U.S Post office hacking

Ha! This is neat, good ole’ Canada –

Many USA ecommerce shops don’t send their goods to Russia or to the countries of the Ex-USSR.
Some shops send but delivery costs differ greatly from the homeland ones, they are usually much bigger.

So what did some Russians invented? They got a way to fool the delivery.

It’s no secret that many bigger shops use electronic systems processing orders. So in order to see if this address is in USA or Canada it uses ZIP code, state or province name and words “USA” or “CANADA”.

So what was possible to do is to put totally Russian address in the order delivery form, like: Moscow, Lenin St. 20, Russia in the address fields, usually there is a plenty of space to enter long things like this, and in the field country they put Canada in the field ZIP code ­ Canadian zip code.

What happens next? The parcel travels to Canada, to the area to which the specified ZIP code belongs and there postal workers just see it’s not a Canadian address but Russian. They consider it to be some sort of mistake and forward it further, to Russia.

English Russia » Postal Trick – [via] Link.

36 thoughts on “U.S Post office hacking

  1. hey guys let me crystal clear here – i’m **reporting** what’s going on – no where did i say try it. if you’re a robot and consider this a command you must do, please seek your manufacturer now, thanks :)

  2. @ jovino:
    What a smarmy and irritating thing to express.

    First, what federal law is being broken? And in which country? Cite, please.

    Second, do you think every federal law is just? Are you a fan of the Patriot Act? How about the Digital Millenium Copyright Act? Do you blindly obey all of the questionable things that have been shoehorned into federal law over the past few years?

    As for whether it’s ethical to place a financial burden on the Canadian postal system because some US-based e-commerce shops won’t ship to Russia — that’s open to debate. And wholly unaddressed by your comment.

    And Torrone is completely correct: Don’t shoot the messenger. There’s a clear difference between reportage and advocacy.

  3. Here’s a better trick for you.

    Send mail without stamps or postage but have the return address be the real destination. The USPS will ‘return’ it correctly, it’ll just be marked ‘No Postage.’

  4. Actually, this type of hacking doesn’t really “Make” anything, so I don’t think it qualifies as an on topic entry.

    You could order the flat rate boxes that USPS delivers free of charge to your home, and use them to build something, like a packing station, or tool organizer. That would be a hack worthy of Make :^)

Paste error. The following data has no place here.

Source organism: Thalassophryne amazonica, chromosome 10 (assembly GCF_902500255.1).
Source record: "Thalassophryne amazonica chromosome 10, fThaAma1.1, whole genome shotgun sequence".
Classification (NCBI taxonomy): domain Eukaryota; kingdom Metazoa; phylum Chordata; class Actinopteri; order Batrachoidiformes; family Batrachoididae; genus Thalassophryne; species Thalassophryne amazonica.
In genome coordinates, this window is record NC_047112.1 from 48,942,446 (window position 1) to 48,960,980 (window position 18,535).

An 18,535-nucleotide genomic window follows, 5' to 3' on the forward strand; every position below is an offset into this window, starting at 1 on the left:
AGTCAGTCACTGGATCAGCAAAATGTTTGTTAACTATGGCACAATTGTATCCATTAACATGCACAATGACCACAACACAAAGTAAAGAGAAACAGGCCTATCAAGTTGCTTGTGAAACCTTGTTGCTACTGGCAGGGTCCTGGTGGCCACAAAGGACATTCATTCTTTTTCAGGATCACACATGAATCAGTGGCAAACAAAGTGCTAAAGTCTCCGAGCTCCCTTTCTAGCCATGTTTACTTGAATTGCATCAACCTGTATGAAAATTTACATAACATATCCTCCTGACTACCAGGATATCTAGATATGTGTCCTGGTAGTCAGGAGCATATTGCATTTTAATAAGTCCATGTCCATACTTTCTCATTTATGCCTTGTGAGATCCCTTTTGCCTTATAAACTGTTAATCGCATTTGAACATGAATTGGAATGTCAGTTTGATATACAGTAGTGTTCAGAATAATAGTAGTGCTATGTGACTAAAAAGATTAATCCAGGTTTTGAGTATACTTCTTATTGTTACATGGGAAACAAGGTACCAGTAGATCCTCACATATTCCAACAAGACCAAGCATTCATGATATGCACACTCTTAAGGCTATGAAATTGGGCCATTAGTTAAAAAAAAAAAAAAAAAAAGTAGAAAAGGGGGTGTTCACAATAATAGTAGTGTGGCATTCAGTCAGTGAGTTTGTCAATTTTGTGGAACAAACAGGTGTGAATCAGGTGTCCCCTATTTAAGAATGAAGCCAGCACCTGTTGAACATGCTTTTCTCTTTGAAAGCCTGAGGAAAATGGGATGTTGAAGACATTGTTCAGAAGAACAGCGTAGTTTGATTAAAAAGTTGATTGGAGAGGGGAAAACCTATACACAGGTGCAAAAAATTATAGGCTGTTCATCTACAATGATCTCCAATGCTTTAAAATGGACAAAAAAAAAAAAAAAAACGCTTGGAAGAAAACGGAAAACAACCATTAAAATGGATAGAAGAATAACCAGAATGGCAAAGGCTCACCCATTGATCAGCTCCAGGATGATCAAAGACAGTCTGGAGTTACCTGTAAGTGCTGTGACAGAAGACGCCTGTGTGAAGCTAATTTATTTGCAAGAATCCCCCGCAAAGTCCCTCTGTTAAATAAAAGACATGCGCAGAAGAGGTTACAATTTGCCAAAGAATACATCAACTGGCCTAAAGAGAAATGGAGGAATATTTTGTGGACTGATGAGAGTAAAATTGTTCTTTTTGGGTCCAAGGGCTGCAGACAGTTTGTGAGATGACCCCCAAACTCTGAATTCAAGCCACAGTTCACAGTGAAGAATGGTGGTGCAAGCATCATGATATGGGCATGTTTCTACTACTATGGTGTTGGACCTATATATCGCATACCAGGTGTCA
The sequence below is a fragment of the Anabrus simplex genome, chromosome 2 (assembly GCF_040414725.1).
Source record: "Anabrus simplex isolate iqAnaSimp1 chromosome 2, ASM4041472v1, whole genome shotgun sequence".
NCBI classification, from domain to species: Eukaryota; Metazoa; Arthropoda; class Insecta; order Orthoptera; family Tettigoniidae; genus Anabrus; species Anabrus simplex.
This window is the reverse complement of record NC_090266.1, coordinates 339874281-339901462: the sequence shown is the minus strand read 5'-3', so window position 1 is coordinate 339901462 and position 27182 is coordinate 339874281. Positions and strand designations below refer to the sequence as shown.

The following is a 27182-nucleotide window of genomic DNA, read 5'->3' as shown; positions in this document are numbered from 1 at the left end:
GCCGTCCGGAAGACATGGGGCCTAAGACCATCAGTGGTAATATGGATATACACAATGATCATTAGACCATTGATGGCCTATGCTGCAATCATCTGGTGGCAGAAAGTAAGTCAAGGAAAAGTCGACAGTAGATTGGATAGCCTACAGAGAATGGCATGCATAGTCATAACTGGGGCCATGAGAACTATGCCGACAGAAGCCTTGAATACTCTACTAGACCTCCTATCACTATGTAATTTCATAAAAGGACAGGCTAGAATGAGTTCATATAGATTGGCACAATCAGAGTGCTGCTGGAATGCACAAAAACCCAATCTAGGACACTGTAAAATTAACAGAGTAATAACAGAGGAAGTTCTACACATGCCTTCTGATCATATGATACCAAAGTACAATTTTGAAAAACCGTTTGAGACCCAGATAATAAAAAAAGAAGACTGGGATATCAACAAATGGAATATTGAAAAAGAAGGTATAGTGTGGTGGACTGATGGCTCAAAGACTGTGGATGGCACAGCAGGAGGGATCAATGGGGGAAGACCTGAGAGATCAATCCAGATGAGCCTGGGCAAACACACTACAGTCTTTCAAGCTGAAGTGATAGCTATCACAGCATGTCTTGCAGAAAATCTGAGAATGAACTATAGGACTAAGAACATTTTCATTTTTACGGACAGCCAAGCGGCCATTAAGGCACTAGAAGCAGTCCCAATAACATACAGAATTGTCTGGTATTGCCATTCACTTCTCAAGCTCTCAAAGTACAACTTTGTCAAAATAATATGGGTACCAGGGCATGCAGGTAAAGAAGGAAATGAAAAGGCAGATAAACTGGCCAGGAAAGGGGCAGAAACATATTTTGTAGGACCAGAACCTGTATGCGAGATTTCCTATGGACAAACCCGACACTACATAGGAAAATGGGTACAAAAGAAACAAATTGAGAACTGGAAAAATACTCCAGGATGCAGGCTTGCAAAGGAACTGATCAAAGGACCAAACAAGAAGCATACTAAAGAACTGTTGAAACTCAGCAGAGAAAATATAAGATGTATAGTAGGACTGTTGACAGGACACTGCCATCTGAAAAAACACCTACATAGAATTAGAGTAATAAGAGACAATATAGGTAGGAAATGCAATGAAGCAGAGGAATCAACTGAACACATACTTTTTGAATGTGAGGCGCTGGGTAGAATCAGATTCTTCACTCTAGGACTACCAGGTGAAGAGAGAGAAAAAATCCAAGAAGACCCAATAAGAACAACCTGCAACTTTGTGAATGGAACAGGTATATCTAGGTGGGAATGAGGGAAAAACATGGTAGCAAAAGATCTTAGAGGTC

BTW: I have 20 of those boxes in two sizes in my garage right now. If I think of something cool, I’ll let you know!

  5. When the system being subverted is something you take on yourself (i.e. a warranty voider) I see no problem. When the system takes money out of someones pocket, there lies the problem.

    If you don’t want to pay the post office to ship your package, don’t use the post office.

    Phillip, your comment about **reporting** what’s going on is without suggesting that someone **does it** is irresponsible. If I **reported** your home address, how to break into your house and where you kept your valuables, I think you would take issue with it.

  6. @ham, well – we’re not talking about my home address. this is a story from a security site about how some people are getting around sending items to russia from the usa. is it right/wrong? that’s the fun part to discuss in the comments.

    it’s interesting, that’s it – really. my home address, not so much, the only thing that goes on here is a guy alone in a room for days on end :)

  7. @PT, you live like a rock star, admit it. One of these days Violet Blue is going to write a book about you.

    @JohnCabrer, this hack make something better, it makes freedom.

  8. @sam, if by rock star you mean someone who just works 24/7, stays at home as much as possible and doesn’t have a classically defined “life” then yes, i rock out like no other :)

    occasionally i get dizzy from solder fumes, so that’s almost like a drug habit.

    that said, i do hope violet writes a book about me one day, she’s an excellent author. it would be a boring book though.

  9. @PT, I’m sorry but that’s just not going to cut it. I want to hear about stuff like you and Bre’ in the fire engine fighting crimes with crazy maker skills. Kind of like a cross between Howtoons and Carl & Jerry, with a dash of Lethal Weapon. Bre’ is all by the book, and you’re the loose cannon. Picture the two of you at the end of the credit sequence leaping toward the camera just as something behind you explodes, freeze frame. I think that’s a little more in line with what I expect when I hear the title “Senior Editor”.

  10. @TheThompsonFive – hah! this is awesome!

    ok, my promise, more of that. man, i’m glad i’m the loose cannon.

  11. In addition to copying the article from Schneier on Security, they also copied the misleading headline.

    This isn’t hacking the U.S. Post Office; all USPS did is deliver the package to the country it was addressed to.

    I guess “Canadian Post Office hacking” doesn’t sound quite so clever.

Comments are closed.


current: @adafruit - previous: MAKE, popular science, hackaday, engadget, fallon, braincraft ... howtoons, 2600...

View more articles by Phillip Torrone